From a healthcare IT perspective, this community health system was light years ahead of the pack. In April 2011, it achieved stage 6 in the HIMSS Analytics EMR Adoption Model, one of only three hospitals in Canada to achieve this status. (No Canadian hospital had as yet attained stage 7.) In October 2010, NYGH had replaced its manual systems with CPOE and closed loop barcode medication administration systems. With these additions, the hospital's EMR had the ability to provide intelligent, evidence-based advice to physicians as they entered electronic orders for patients. This was phase 2 of eCare.
eCare was a multi-year, hospital-wide clinical transformation project utilizing health IT to improve patient outcomes. The primary goal of the project that began in 2007 was to improve quality and safety of patient care using advanced EMR technology to improve patient outcomes.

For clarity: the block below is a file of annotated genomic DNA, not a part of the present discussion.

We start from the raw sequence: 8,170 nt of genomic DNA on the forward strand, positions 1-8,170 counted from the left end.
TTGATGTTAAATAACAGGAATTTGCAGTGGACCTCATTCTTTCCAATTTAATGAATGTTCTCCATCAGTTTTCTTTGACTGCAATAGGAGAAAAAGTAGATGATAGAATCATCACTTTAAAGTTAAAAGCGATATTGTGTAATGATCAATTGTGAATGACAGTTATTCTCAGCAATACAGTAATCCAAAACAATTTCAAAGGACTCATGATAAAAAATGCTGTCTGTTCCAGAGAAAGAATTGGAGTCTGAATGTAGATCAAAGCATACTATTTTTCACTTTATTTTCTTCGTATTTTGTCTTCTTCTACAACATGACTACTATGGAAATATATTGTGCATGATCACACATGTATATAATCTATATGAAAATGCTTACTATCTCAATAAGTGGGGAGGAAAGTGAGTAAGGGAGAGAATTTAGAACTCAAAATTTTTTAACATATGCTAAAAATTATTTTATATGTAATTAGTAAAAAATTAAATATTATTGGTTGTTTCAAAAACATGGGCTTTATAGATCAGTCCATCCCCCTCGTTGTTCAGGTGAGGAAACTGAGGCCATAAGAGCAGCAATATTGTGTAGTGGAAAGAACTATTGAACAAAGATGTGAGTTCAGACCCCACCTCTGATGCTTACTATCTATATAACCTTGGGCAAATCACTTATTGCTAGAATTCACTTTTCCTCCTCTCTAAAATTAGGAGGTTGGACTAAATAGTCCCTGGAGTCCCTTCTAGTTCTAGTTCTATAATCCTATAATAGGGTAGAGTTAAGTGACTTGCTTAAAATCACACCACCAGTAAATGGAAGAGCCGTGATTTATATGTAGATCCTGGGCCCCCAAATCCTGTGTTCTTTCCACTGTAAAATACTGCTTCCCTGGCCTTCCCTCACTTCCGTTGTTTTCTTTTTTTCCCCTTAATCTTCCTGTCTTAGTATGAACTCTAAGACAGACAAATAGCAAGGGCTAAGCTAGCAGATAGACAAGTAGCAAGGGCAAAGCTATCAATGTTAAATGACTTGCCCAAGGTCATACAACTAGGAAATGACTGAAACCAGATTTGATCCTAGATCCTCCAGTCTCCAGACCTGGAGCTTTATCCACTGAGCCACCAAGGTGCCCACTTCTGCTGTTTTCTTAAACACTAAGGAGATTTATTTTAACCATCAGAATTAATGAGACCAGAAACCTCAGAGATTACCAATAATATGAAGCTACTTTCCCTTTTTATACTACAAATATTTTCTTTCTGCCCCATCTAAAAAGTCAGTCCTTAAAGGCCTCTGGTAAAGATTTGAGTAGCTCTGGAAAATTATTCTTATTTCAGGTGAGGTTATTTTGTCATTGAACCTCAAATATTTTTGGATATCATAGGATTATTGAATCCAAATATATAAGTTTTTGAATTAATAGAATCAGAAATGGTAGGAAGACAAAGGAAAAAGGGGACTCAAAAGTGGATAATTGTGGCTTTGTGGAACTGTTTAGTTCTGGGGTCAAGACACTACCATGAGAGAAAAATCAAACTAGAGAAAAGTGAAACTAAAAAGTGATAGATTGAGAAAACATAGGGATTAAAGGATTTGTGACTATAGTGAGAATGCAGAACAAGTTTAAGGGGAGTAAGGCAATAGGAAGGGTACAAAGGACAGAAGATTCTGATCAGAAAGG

“Our hospital leadership was concerned about the fact that adverse events in Canadian hospitals represented 7.5% of acute care admissions and the potential of causing 9,250 to 23,750 preventable deaths per year. Inpatients are exposed to risks. Our leadership wanted to address this head on, and make our hospital a safer hospital,” said Jeremy Theal, M.D. a gastroenterologist and the organization's chief medical information officer. “We wanted to transition to a culture where our clinicians and staff embraced evidence-based care. We wanted them to take ownership of a project that would be the shared vision of its clinical staff and hospital administration.” As many hospital administrators know well, it's one thing to implement a CPOE/CDS system, but it's something else entirely to get physicians to use it.